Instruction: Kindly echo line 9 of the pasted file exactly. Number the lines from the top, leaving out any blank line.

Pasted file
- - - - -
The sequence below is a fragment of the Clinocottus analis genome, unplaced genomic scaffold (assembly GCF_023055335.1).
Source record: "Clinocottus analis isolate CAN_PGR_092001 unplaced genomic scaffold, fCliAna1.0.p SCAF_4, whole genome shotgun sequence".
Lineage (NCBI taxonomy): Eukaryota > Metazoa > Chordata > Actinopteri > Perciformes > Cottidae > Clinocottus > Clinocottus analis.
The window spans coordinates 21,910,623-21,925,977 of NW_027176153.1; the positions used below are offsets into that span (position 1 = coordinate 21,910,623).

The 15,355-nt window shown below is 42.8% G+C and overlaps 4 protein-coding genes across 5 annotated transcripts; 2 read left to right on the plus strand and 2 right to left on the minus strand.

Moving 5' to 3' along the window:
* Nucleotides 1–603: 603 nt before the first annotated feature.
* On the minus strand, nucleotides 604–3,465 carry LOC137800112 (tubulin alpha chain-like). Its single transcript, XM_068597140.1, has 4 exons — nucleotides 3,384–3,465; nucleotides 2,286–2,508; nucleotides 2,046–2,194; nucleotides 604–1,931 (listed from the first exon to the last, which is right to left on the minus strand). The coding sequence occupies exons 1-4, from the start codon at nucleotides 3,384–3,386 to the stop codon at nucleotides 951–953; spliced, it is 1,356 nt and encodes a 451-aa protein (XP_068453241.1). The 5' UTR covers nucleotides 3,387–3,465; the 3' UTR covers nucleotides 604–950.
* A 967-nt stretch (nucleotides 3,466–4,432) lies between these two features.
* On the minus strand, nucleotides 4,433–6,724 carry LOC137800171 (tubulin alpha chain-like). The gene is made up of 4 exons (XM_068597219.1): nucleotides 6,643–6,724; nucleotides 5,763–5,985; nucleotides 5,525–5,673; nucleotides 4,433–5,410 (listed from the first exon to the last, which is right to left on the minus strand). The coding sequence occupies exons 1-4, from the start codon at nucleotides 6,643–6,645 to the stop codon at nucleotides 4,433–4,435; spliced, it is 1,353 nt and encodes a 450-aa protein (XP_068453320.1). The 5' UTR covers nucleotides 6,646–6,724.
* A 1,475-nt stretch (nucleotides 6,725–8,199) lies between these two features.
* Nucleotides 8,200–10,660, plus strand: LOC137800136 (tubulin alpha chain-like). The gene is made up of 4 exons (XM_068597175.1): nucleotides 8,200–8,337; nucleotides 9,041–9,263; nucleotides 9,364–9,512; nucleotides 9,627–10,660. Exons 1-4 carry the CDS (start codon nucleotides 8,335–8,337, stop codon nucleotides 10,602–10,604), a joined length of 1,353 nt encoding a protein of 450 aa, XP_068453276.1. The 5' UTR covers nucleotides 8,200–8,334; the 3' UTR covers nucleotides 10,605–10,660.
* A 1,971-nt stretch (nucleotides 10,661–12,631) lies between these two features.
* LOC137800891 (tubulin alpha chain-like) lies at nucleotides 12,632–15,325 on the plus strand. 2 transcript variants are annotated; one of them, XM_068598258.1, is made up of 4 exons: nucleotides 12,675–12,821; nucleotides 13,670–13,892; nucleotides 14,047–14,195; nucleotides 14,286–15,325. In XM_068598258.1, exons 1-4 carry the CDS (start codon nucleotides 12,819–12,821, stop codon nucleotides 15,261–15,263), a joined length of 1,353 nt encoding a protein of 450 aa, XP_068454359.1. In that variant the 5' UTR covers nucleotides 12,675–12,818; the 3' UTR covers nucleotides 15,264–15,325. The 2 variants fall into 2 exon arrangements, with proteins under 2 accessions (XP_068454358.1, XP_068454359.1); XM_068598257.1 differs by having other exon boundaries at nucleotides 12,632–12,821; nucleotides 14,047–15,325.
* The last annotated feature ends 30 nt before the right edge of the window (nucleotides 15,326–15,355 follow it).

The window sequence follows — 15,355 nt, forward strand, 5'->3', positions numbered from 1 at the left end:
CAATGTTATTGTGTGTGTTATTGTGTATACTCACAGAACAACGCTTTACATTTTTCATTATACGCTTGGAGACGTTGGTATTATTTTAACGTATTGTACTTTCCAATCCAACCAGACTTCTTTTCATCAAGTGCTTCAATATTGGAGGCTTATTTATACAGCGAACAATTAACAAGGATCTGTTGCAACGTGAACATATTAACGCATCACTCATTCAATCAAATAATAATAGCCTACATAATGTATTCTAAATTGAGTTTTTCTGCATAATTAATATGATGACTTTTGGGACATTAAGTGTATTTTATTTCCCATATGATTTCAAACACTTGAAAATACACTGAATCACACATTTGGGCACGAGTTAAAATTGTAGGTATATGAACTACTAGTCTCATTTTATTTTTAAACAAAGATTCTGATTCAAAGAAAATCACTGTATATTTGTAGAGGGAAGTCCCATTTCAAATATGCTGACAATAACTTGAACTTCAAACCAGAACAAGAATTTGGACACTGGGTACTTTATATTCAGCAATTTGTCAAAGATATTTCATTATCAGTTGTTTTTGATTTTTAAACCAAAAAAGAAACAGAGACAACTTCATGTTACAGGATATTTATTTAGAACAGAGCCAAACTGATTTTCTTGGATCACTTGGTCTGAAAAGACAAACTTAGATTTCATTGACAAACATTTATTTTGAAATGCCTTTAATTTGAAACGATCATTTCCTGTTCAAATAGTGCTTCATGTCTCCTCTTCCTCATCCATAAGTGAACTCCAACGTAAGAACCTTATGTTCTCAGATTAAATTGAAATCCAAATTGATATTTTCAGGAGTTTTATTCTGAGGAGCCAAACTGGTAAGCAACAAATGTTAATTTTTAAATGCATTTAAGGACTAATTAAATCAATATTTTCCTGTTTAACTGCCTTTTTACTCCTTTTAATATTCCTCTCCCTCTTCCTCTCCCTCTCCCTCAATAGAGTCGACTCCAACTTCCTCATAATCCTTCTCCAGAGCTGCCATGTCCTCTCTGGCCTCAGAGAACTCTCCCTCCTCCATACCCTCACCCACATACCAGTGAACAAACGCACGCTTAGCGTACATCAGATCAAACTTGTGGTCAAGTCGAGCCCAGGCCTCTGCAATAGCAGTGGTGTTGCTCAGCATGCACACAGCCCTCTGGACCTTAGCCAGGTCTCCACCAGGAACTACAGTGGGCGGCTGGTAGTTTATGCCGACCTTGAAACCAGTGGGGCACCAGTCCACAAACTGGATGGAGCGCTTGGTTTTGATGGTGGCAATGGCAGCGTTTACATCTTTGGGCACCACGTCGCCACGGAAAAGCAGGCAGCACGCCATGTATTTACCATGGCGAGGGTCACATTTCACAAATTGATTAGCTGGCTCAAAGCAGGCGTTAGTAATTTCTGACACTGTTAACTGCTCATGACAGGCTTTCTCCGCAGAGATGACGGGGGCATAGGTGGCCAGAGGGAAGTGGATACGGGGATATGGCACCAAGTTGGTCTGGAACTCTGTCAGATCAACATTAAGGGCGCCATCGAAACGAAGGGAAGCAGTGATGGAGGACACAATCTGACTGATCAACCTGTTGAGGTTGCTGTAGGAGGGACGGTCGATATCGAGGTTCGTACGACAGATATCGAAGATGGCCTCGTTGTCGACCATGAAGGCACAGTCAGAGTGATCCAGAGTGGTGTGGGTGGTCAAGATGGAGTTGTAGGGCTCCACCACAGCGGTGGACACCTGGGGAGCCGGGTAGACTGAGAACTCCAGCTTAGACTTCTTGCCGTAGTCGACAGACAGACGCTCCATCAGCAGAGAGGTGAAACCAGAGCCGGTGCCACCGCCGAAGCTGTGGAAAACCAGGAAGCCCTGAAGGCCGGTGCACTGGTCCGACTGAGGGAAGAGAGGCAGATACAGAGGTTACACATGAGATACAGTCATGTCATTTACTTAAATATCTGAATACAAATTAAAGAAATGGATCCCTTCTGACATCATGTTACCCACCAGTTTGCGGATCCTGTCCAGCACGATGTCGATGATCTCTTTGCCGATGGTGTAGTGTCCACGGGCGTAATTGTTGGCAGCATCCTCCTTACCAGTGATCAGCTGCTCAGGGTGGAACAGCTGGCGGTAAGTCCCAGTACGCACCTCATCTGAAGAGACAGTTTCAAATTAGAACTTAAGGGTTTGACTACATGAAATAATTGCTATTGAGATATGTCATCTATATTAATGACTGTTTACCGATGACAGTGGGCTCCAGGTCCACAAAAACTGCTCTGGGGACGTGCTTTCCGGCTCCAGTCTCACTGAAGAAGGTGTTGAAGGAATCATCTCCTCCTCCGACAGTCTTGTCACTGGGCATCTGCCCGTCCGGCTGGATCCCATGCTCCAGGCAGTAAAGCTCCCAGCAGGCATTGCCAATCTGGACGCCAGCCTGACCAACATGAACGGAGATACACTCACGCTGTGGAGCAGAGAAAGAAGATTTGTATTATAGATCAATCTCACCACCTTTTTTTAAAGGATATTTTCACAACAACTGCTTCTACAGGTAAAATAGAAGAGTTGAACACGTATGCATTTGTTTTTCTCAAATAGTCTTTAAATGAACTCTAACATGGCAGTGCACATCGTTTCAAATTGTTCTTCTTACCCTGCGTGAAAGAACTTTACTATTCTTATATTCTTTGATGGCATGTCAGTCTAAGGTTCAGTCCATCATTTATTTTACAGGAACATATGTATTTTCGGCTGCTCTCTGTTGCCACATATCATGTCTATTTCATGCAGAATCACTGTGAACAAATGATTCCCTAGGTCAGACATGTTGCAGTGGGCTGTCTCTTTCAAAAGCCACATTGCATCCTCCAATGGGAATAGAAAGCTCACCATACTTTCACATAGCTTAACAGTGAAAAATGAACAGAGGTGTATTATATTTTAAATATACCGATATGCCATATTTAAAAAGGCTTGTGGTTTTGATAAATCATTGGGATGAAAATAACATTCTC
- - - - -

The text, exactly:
* A 967-nt stretch (nucleotides 3,466–4,432) lies between these two features.